Fresh off the finish of the Oakley Arctic Challenge, the Haakon Faktor sat down with ESPN to talk about the event, what went right, what went wrong, as well as a few other topics, like why the Olympics are still wack in his mind and why Terje is for the kids. As always the godfather of shred was more than enlightening. So TAC is a wrap, how did you feel about the finals this year? Well, Matt (Ladley) rode really good the whole week, and also today, so it's a judgment call to say who won. Compared to the final last year when everyone was doing tech tricks at 6 meters plus, it was a little lower this year due to the conditions but I thought some guys handled it pretty well. On the upside, you just got certification from the mayor of Oslo for the greenness of this event so that's good right? Yeah. We always try to make it so that we don't throw away half the rig after the event is over. We recycle the whole production, we use hybrids or electric cars, and we do little things like printing on both sides of the paper. The food that's served has always been organic but now this year we have people checking up on us and making sure that we fulfill certain criteria. Now each year they will get more and more strict. You know there are so many concerts and festivals and these things cause a lot of waste, we are one of the few trying to do it differently. Is it you personally pushing the green progression? Or is it a Norway thing? It's really the people that work in the TAC organization. They also work at rock festivals and stuff trying to do the same thing. I did it in the beginning just for the trivial stuff and somebody actually liked what we did and was like 'yeah lets support it.' Then we just did more and more every year. We still have a long way to go I think. You know we have to hire a guard to watch the recycle and garbage cans? It's because people are so lazy that they don't event want to read the sign they just throw it into the trash. So you actually have to hire a guard for each trash can or else people will throw it anywhere. That's not efficient. Who are the next dope Norwegian groms? Pål Sørensen. He didn't have a great final but he had good variation and solid amplitude during the week and in qualifications. I think him, also Ståle (Sandbech). He's still small but he's getting a little more meat on his body. Being a pro snowboarder now as compared to ten years agoit's a lot of politics, it's pretty tough. You have to fight it out pretty good to last for a long time you know? I've seen some people come in and they don't really think ahead and they blow up and then they disappear because of a small injury. You know you're always gonna see movies where dudes huck off huge cliffs and land on their backs. Or they land flat and it's like that cliff is huge but f--k, it has such a flat landing...why would you even do that? So you have to ride with style and be a little smart about your riding. You can't just be a daredevil. Do you try to have a hands-on influence on the Norwegian kids? Actually I don't really try to but at this event I try to make them comfortable with the quarter. I try to tell them how to ride it and not to be intimidated by the speed. And actually if you go really slow on a quarter like this you'll usually land flat because you lean in so much. Small little things I try to tell them, I don't want to keep any secrets or whatever. We had some years that the conditions were bad, not exactly like this year, but one year it was really cold and we had a really bad shape in the transition and people were getting so compressed that it was really hard to go even 6 meters. Then we had two guys in the hospital with broken femurs, six cracked helmets and a broken wrist and that's not good [Laughs]. Have you gotten a lot of snowboarding in for fun this year? Not a ton of it. Me and Mads, well Mads was here to compete. He goes huge on hips and he always says the quarter is a bit more technical than the hip, and it is because the margins are smaller of where you're gonna land, anyway he felt so comfortable here because the quarter was so good on the first day that he got so stoked he changed his ticket. He was supposed to leave Friday but he changed it until Sunday, came to the finals and got some solid airs in the morning and then a gnarly slam that broke his arm. I was supposed to go to Canada with him next week. Now Burton may say 'hey you can go with this other guy,' but I want to go with Mads. He put that whole trip up. He knows the terrain up there where we're going. He organized everything. Now I gotta go see him in the hospital. Think you'll still go? Well Mads was saying he's still gonna go right even before he was checked in to the hospital, but one week? Ride in a cast? Plus he gets to see me, like, twenty years older than him, nailing all the jumps? I don't think so. Are you still spending a lot of time on product board design? Yeah. Burton has always been focused on the hardgood products and mostly for me it's been about the powder boards, working together with JG (Burton Engineer). I also do a bit of bindings with Doyle and stuff. You know the footbeds and the canting and the padding. I do certain little adjustments, there's not too much that's gonna change now in the snowboarding industry. We can see now the banana board and the bubbly sidewalls but I think you just need a quiver for what you wanna ride. I always try to have a good powder board in the bag. You need at least three boards to cover most of the terrain you are going to ride. Are you working on any new shapes with JG right now? No we are just modifying the Fish and the Malalo and stuff. We have the camber now on the Limited Edition Fish. I've been riding that a lot.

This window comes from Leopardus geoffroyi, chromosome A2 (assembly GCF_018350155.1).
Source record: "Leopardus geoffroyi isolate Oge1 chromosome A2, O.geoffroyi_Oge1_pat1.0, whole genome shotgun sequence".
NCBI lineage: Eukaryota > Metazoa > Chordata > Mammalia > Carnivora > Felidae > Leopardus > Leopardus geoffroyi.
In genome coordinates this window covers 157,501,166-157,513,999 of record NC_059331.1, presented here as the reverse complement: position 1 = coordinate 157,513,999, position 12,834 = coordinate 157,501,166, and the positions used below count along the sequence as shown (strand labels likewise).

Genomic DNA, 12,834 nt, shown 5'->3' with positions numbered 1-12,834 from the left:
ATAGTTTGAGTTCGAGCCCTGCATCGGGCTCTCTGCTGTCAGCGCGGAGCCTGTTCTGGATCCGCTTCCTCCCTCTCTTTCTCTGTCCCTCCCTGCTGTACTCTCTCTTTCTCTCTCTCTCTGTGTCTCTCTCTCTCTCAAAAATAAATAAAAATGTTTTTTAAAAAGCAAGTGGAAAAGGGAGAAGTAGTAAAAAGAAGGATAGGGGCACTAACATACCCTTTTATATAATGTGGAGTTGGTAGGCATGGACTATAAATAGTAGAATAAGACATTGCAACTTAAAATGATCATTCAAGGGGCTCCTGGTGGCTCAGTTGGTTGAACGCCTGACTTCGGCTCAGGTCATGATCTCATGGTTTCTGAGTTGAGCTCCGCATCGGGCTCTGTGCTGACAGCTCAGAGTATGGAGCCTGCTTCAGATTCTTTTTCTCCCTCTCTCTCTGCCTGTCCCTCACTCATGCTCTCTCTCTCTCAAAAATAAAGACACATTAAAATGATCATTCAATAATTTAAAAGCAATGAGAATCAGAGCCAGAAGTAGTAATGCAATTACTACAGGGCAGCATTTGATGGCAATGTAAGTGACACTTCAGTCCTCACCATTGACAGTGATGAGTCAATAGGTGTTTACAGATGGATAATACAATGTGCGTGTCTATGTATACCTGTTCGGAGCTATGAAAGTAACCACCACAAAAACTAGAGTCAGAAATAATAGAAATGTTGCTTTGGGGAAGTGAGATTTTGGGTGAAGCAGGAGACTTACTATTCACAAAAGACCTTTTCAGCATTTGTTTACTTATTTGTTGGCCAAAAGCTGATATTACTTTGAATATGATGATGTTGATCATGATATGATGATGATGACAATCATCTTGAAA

It's just really old school, the whole Olympic thing.
Do you give a sh*t at all about the Olympics this time around? No. If you look at the big picture the Olympics are a great event for the whole world to watch on TV but behind the scenes it's all politics. In the snowboarding world, you still have a ski federation holding the sanctioned events and forcing snowboarders who really don't want to ride FIS events but do want to go to the Olympics, to do their events for the points. Plus you can only send four people per country. Some countries have eight or six and that should be sent and others shouldn't be able to send anyone because their guys wouldn't be able to win anywhere. It's just really old school, the whole Olympic thing. Then you look in the papers and its not about who really did goodit's about countries and how many medals they got. I think our generation has a little more interest in seeing the individual performer. You know my pro team has a few Norwegian guys and I know them pretty good and there are other guys from Finland, Switzerland and the States and I know them better than some guy from another pro team that just happens to be from Norway. It's nothing against him but he's a stranger from Norway, I'm not just naturally closer to him, you know what I mean? We don't sit around the lodge in groups from our own country in the same uniform; we hang out with who we have the same interests as because snowboarding is about the individual. A national team just doesn't make sense for snowboarding. The only sport I think where it's cool to have a national team is World Cup soccer. Like I said I think it's the older generation that has that pride to say 'f--k yeah, Norway took so many medals!' It's the medal hunt instead of individual performance. You had your three year old son Teo shredding with you this week, do you want him to follow in your footsteps? I tried to get him to ski first but it was a no go. He wouldn't have it. With Teo I encourage him to do what he wants to. But you know if he wants to do the same as me of course I'm gonna like it. I think any dad would like it but I'm not gonna push him anywhere. I remember just trying to get my oldest kid surfing, he got knocked by a huge wave and it took him like three years to get out again. You can't force the kids, they just have to figure it out by themselves.